Despite the negativity, Rainer was one of the actresses considered for the role of Scarlett O’Hara in Gone With the Wind (1939), but the idea was not well-received, and she was not given a screen test. She also was unable to persuade MGM bosses to cast her in “Johnny Belinda,” based on a 1940 play about a deaf-mute rape victim.

While in Europe, Rainer studied medicine and explained she loved being accepted as just another student, rather than as a screen actress. She returned to the stage and made her first appearance at the Palace Theatre, Manchester, on May 1, 1939, as Françoise in Jacques Deval’s play Behold the Bride; she played the same part in her London debut at the Shaftesbury Theatre on May 23, 1939. Returning to America, she played the leading part in George Bernard Shaw’s Saint Joan on March 10, 1940, at the Belasco Theatre in Washington, D.C. under the direction of German emigrant director Erwin Piscator. She made her first appearance on the New York stage at the Music Box Theatre in May 1942 as Miss Thing in J. M. Barrie’s A Kiss for Cinderella.

When Rainer returned to Hollywood, her contract at MGM had long expired and she had no agent. David Rose, head of Paramount Pictures, offered her a starring role in an English film shot on location, but war conditions prevented her from accepting the role. Instead, Rose suggested in 1942 that she make a screen test for the lead role in For Whom the Bell Tolls (1943), but Ingrid Bergman was cast. Rainer eventually settled on a role in Hostages (1943). Following her appearance in Hostages abandoned film making in 1944 after marrying publisher Robert Knittel.

She made sporadic television and stage appearances following her and her husband’s move to Britain.

She appeared in The Gambler (1997) in a small role, marking her film comeback at the age of 86. She made appearances at the 1998 and 2003 Academy Awards ceremonies as part of special retrospective tributes to past Oscar winners.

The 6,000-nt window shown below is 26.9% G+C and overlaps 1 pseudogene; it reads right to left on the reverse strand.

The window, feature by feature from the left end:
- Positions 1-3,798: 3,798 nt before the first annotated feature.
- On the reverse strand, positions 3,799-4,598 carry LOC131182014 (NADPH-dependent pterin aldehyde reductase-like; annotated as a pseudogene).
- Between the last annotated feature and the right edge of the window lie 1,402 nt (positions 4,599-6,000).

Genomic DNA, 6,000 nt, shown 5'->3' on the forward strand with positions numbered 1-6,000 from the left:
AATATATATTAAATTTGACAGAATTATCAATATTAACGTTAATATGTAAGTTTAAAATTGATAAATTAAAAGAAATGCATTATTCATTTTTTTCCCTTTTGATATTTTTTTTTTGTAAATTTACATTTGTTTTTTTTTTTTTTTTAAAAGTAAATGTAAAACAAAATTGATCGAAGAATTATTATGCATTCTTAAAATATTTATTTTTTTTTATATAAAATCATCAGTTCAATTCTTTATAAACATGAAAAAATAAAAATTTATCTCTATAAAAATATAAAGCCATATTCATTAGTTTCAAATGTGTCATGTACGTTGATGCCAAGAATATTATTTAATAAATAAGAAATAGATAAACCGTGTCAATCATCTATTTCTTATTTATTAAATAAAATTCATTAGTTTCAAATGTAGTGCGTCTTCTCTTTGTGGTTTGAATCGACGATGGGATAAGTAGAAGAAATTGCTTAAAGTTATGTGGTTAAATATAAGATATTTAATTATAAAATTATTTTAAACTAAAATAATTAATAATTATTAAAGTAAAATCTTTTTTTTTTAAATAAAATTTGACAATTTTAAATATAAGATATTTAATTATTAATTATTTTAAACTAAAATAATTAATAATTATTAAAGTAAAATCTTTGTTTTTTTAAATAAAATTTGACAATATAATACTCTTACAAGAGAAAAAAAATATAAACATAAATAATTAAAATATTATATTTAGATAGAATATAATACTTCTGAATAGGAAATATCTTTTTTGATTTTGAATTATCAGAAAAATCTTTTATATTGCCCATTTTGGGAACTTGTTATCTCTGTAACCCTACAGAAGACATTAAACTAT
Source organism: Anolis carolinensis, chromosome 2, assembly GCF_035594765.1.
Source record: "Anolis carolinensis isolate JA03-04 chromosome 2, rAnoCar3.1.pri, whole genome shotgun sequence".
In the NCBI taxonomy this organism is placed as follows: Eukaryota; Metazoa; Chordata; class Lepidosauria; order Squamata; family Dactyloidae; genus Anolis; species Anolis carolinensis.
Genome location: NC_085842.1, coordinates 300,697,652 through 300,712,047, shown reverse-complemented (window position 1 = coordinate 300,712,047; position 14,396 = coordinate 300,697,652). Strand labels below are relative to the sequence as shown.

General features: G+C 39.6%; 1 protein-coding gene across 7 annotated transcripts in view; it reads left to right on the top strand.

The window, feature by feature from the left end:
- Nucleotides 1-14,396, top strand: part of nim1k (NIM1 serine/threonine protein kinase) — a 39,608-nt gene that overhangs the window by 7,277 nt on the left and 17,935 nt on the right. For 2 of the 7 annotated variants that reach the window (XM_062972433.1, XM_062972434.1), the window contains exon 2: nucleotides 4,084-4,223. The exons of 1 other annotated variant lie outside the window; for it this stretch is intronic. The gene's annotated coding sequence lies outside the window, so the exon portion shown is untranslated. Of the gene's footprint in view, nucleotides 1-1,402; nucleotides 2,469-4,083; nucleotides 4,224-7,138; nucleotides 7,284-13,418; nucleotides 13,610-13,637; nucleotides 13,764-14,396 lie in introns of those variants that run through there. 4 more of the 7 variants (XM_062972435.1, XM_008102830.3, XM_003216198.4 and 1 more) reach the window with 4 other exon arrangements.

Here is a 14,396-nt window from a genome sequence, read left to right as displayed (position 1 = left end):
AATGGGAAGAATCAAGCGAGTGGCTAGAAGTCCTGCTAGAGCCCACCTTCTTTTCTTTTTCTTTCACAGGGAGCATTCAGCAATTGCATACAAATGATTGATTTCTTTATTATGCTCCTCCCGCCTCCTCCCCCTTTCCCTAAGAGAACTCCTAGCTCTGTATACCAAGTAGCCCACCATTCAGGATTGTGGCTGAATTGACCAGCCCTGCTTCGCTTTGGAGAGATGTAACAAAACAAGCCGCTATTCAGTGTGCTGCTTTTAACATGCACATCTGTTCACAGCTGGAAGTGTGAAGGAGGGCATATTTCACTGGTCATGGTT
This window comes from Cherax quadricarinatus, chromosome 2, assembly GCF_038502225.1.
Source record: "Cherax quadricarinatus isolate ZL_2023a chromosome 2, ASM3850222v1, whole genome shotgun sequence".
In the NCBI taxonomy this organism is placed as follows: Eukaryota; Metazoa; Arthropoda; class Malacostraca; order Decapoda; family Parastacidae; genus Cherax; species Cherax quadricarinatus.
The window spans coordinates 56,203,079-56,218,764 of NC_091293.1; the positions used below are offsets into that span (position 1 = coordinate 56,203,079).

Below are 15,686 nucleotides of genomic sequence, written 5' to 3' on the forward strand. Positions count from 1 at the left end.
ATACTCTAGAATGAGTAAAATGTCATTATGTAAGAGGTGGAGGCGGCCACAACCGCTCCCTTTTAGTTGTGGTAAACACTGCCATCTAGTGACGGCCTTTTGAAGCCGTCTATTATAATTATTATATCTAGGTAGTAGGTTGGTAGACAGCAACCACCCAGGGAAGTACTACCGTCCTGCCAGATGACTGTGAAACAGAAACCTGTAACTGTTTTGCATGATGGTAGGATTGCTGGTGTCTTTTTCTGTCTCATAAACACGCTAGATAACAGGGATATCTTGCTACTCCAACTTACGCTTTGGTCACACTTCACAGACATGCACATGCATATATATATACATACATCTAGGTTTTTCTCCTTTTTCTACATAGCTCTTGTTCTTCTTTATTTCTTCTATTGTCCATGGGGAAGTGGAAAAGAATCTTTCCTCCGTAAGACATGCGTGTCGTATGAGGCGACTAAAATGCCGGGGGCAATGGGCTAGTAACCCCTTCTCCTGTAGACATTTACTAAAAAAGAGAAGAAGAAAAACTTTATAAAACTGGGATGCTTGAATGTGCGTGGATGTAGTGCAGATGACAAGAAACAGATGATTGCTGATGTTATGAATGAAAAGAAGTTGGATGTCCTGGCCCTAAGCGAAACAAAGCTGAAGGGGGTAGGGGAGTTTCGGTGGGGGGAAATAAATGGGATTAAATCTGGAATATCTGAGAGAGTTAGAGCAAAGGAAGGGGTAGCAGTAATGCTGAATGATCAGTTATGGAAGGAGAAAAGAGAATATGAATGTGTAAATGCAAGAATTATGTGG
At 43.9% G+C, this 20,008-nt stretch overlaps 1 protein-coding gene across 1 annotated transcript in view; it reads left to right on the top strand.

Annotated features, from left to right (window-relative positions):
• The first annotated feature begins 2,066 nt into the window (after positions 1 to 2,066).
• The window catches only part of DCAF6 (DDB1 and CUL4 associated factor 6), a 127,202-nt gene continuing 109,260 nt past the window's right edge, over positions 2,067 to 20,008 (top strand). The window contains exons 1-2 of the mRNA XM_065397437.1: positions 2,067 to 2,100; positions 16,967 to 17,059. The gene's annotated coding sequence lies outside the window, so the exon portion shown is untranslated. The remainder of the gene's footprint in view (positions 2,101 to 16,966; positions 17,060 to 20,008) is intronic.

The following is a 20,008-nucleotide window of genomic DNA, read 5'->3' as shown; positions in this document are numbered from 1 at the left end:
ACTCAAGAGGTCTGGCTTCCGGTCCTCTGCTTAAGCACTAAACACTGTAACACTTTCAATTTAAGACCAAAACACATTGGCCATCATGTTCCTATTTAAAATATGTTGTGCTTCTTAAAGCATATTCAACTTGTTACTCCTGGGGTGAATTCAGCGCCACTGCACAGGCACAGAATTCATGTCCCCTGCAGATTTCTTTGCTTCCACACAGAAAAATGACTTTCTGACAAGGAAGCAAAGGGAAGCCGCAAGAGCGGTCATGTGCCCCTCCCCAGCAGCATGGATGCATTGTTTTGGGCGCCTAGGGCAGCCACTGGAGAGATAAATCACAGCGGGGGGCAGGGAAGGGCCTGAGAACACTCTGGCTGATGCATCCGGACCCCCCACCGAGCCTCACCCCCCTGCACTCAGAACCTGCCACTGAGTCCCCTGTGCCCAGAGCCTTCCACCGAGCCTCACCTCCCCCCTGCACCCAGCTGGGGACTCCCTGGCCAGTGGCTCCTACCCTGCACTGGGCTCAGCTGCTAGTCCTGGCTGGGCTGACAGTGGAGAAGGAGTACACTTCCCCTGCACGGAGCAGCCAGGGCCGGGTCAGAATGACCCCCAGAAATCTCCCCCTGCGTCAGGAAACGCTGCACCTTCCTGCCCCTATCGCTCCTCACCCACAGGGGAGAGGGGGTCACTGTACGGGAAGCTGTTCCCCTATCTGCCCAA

Rainer took her oath of allegiance to the United States in the 1940s, but she and Knittel lived in the UK and Switzerland for most of their marriage. Robert Knittel died in 1989. Luise resided in Eaton Square, London, in an apartment in the same building once inhabited by film star Vivien Leigh, also a two-time Oscar winner. The couple had one daughter, Francesca Knittel, now known as Francesca Knittel-Bowyer. Rainer had two granddaughters, Luisa and Nicole, and two great-grandchildren, Luca and Hunter.

On January 12, 2010, Rainer celebrated her centenary in London. Actor Sir Ian McKellen was one of her guests. During that month, she was present at the British Film Institute tribute to her at the National Film Theatre, where she was interviewed by Richard Stirling before screenings of The Good Earth and The Great Waltz. She also appeared onstage at the National Theatre, where she was interviewed by Sir Christopher Frayling. In April 2010, she returned to Hollywood to present a TCM festival screening of The Good Earth, accompanied by an interview with host Robert Osborne.

Rainer died on December 30, 2014, in London at the age of 104 from pneumonia. She was thirteen days shy of her 105th birthday.